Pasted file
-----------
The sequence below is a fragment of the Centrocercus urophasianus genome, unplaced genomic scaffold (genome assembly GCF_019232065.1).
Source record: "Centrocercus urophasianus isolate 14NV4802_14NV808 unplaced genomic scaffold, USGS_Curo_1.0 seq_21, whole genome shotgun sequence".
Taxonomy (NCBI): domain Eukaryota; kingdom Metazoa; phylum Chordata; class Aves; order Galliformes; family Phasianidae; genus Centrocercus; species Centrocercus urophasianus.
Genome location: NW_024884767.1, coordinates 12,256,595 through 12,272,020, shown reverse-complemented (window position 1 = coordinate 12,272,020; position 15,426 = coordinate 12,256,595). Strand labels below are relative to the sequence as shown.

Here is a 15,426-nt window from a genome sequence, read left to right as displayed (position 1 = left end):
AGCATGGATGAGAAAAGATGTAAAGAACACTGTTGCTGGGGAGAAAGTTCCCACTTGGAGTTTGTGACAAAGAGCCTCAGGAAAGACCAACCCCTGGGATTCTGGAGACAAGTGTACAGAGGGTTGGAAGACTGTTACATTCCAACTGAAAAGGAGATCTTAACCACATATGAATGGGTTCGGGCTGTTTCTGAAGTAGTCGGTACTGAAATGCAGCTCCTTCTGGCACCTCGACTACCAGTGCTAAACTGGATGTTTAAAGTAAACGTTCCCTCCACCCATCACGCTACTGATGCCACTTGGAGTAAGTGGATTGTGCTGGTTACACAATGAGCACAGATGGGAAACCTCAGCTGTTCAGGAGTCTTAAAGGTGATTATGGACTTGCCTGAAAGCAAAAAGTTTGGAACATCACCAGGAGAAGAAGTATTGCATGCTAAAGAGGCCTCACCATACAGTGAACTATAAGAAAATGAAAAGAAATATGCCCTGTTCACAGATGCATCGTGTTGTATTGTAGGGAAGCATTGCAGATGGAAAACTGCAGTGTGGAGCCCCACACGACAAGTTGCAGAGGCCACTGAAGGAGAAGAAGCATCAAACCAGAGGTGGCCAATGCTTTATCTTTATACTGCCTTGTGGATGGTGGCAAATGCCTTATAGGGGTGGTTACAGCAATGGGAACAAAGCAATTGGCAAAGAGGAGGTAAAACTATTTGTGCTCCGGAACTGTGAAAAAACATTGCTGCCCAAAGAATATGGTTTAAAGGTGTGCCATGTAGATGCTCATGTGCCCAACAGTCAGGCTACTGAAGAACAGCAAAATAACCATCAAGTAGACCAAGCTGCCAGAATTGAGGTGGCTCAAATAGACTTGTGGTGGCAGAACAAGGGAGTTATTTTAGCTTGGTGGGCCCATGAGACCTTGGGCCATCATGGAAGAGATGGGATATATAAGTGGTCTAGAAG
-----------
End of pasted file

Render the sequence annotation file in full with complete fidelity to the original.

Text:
The sequence below is a fragment of the Centrocercus urophasianus genome, unplaced genomic scaffold (genome assembly GCF_019232065.1).
Source record: "Centrocercus urophasianus isolate 14NV4802_14NV808 unplaced genomic scaffold, USGS_Curo_1.0 seq_21, whole genome shotgun sequence".
Taxonomy (NCBI): domain Eukaryota; kingdom Metazoa; phylum Chordata; class Aves; order Galliformes; family Phasianidae; genus Centrocercus; species Centrocercus urophasianus.
Genome location: NW_024884767.1, coordinates 12,256,595 through 12,272,020, shown reverse-complemented (window position 1 = coordinate 12,272,020; position 15,426 = coordinate 12,256,595). Strand labels below are relative to the sequence as shown.

Here is a 15,426-nt window from a genome sequence, read left to right as displayed (position 1 = left end):
AGCATGGATGAGAAAAGATGTAAAGAACACTGTTGCTGGGGAGAAAGTTCCCACTTGGAGTTTGTGACAAAGAGCCTCAGGAAAGACCAACCCCTGGGATTCTGGAGACAAGTGTACAGAGGGTTGGAAGACTGTTACATTCCAACTGAAAAGGAGATCTTAACCACATATGAATGGGTTCGGGCTGTTTCTGAAGTAGTCGGTACTGAAATGCAGCTCCTTCTGGCACCTCGACTACCAGTGCTAAACTGGATGTTTAAAGTAAACGTTCCCTCCACCCATCACGCTACTGATGCCACTTGGAGTAAGTGGATTGTGCTGGTTACACAATGAGCACAGATGGGAAACCTCAGCTGTTCAGGAGTCTTAAAGGTGATTATGGACTTGCCTGAAAGCAAAAAGTTTGGAACATCACCAGGAGAAGAAGTATTGCATGCTAAAGAGGCCTCACCATACAGTGAACTATAAGAAAATGAAAAGAAATATGCCCTGTTCACAGATGCATCGTGTTGTATTGTAGGGAAGCATTGCAGATGGAAAACTGCAGTGTGGAGCCCCACACGACAAGTTGCAGAGGCCACTGAAGGAGAAGAAGCATCAAACCAGAGGTGGCCAATGCTTTATCTTTATACTGCCTTGTGGATGGTGGCAAATGCCTTATAGGGGTGGTTACAGCAATGGGAACAAAGCAATTGGCAAAGAGGAGGTAAAACTATTTGTGCTCCGGAACTGTGAAAAAACATTGCTGCCCAAAGAATATGGTTTAAAGGTGTGCCATGTAGATGCTCATGTGCCCAACAGTCAGGCTACTGAAGAACAGCAAAATAACCATCAAGTAGACCAAGCTGCCAGAATTGAGGTGGCTCAAATAGACTTGTGGTGGCAGAACAAGGGAGTTATTTTAGCTTGGTGGGCCCATGAGACCTTGGGCCATCATGGAAGAGATGGGATATATAAGTGGTCTAGAAG